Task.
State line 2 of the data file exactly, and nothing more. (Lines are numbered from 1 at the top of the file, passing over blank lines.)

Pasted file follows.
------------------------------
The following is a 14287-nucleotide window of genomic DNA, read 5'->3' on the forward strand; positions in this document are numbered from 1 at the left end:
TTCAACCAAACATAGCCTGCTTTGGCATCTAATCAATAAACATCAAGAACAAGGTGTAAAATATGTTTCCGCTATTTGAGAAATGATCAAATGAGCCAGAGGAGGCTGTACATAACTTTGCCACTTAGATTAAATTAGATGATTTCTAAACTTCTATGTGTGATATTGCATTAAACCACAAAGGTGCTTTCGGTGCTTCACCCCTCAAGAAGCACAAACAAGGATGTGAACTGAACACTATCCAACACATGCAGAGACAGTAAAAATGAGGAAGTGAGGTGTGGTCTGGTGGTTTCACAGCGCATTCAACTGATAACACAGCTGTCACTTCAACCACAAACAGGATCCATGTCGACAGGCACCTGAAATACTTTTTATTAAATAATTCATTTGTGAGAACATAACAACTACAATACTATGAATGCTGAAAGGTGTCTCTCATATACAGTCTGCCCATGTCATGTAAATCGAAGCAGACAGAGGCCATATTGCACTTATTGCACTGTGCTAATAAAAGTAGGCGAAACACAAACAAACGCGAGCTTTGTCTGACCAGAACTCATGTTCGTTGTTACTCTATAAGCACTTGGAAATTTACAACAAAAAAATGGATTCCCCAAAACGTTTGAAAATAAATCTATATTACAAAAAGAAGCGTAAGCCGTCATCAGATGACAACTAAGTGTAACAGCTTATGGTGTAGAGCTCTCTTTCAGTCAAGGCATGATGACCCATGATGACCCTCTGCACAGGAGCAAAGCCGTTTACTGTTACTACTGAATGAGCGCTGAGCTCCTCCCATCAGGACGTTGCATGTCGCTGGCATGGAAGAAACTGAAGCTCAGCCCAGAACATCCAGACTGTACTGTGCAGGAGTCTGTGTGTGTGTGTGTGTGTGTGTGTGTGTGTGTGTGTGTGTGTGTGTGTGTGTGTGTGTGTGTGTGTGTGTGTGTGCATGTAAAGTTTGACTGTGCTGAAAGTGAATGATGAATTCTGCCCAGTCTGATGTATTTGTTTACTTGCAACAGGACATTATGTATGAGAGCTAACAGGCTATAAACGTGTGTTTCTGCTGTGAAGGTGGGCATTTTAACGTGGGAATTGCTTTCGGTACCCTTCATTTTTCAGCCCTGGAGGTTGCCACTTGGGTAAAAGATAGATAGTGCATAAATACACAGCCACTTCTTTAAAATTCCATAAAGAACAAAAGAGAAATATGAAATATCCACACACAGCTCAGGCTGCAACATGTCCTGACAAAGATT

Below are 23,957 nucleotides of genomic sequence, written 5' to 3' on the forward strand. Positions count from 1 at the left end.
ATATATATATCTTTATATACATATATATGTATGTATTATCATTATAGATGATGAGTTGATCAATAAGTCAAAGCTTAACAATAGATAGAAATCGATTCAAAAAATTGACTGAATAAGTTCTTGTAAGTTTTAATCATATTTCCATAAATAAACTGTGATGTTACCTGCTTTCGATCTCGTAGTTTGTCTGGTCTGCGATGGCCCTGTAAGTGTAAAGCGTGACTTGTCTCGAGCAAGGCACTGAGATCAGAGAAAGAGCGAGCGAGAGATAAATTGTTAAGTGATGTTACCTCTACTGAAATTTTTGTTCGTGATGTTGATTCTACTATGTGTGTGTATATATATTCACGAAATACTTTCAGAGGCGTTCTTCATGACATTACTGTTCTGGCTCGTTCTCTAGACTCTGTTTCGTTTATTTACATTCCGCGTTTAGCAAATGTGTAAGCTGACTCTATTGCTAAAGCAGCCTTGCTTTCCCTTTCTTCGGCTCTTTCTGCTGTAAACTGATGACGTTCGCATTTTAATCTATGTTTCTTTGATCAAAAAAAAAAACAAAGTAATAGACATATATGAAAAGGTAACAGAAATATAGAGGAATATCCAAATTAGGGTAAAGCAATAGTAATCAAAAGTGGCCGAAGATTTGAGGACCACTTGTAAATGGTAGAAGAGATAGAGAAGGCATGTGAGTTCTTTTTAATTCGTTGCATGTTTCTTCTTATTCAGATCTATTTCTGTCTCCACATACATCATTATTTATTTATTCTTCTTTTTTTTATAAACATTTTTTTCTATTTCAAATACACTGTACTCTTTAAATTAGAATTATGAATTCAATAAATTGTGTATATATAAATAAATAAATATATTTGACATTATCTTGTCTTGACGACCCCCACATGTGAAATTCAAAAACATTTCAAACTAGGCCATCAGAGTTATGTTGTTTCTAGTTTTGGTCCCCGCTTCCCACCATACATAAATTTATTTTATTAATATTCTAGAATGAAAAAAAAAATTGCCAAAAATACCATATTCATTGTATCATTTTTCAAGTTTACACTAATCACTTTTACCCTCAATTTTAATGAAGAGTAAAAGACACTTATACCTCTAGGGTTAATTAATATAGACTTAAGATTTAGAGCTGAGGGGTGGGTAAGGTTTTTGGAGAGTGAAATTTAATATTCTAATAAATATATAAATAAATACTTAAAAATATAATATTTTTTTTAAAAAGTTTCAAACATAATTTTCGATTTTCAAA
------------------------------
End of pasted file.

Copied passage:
TTCAACCAAACATAGCCTGCTTTGGCATCTAATCAATAAACATCAAGAACAAGGTGTAAAATATGTTTCCGCTATTTGAGAAATGATCAAATGAGCCAGAGGAGGCTGTACATAACTTTGCCACTTAGATTAAATTAGATGATTTCTAAACTTCTATGTGTGATATTGCATTAAACCACAAAGGTGCTTTCGGTGCTTCACCCCTCAAGAAGCACAAACAAGGATGTGAACTGAACACTATCCAACACATGCAGAGACAGTAAAAATGAGGAAGTGAGGTGTGGTCTGGTGGTTTCACAGCGCATTCAACTGATAACACAGCTGTCACTTCAACCACAAACAGGATCCATGTCGACAGGCACCTGAAATACTTTTTATTAAATAATTCATTTGTGAGAACATAACAACTACAATACTATGAATGCTGAAAGGTGTCTCTCATATACAGTCTGCCCATGTCATGTAAATCGAAGCAGACAGAGGCCATATTGCACTTATTGCACTGTGCTAATAAAAGTAGGCGAAACACAAACAAACGCGAGCTTTGTCTGACCAGAACTCATGTTCGTTGTTACTCTATAAGCACTTGGAAATTTACAACAAAAAAATGGATTCCCCAAAACGTTTGAAAATAAATCTATATTACAAAAAGAAGCGTAAGCCGTCATCAGATGACAACTAAGTGTAACAGCTTATGGTGTAGAGCTCTCTTTCAGTCAAGGCATGATGACCCATGATGACCCTCTGCACAGGAGCAAAGCCGTTTACTGTTACTACTGAATGAGCGCTGAGCTCCTCCCATCAGGACGTTGCATGTCGCTGGCATGGAAGAAACTGAAGCTCAGCCCAGAACATCCAGACTGTACTGTGCAGGAGTCTGTGTGTGTGTGTGTGTGTGTGTGTGTGTGTGTGTGTGTGTGTGTGTGTGTGTGTGTGTGTGTGTGTGTGTGTGTGCATGTAAAGTTTGACTGTGCTGAAAGTGAATGATGAATTCTGCCCAGTCTGATGTATTTGTTTACTTGCAACAGGACATTATGTATGAGAGCTAACAGGCTATAAACGTGTGTTTCTGCTGTGAAGGTGGGCATTTTAACGTGGGAATTGCTTTCGGTACCCTTCATTTTTCAGCCCTGGAGGTTGCCACTTGGGTAAAAGATAGATAGTGCATAAATACACAGCCACTTCTTTAAAATTCCATAAAGAACAAAAGAGAAATATGAAATATCCACACACAGCTCAGGCTGCAACATGTCCTGACAAAGATT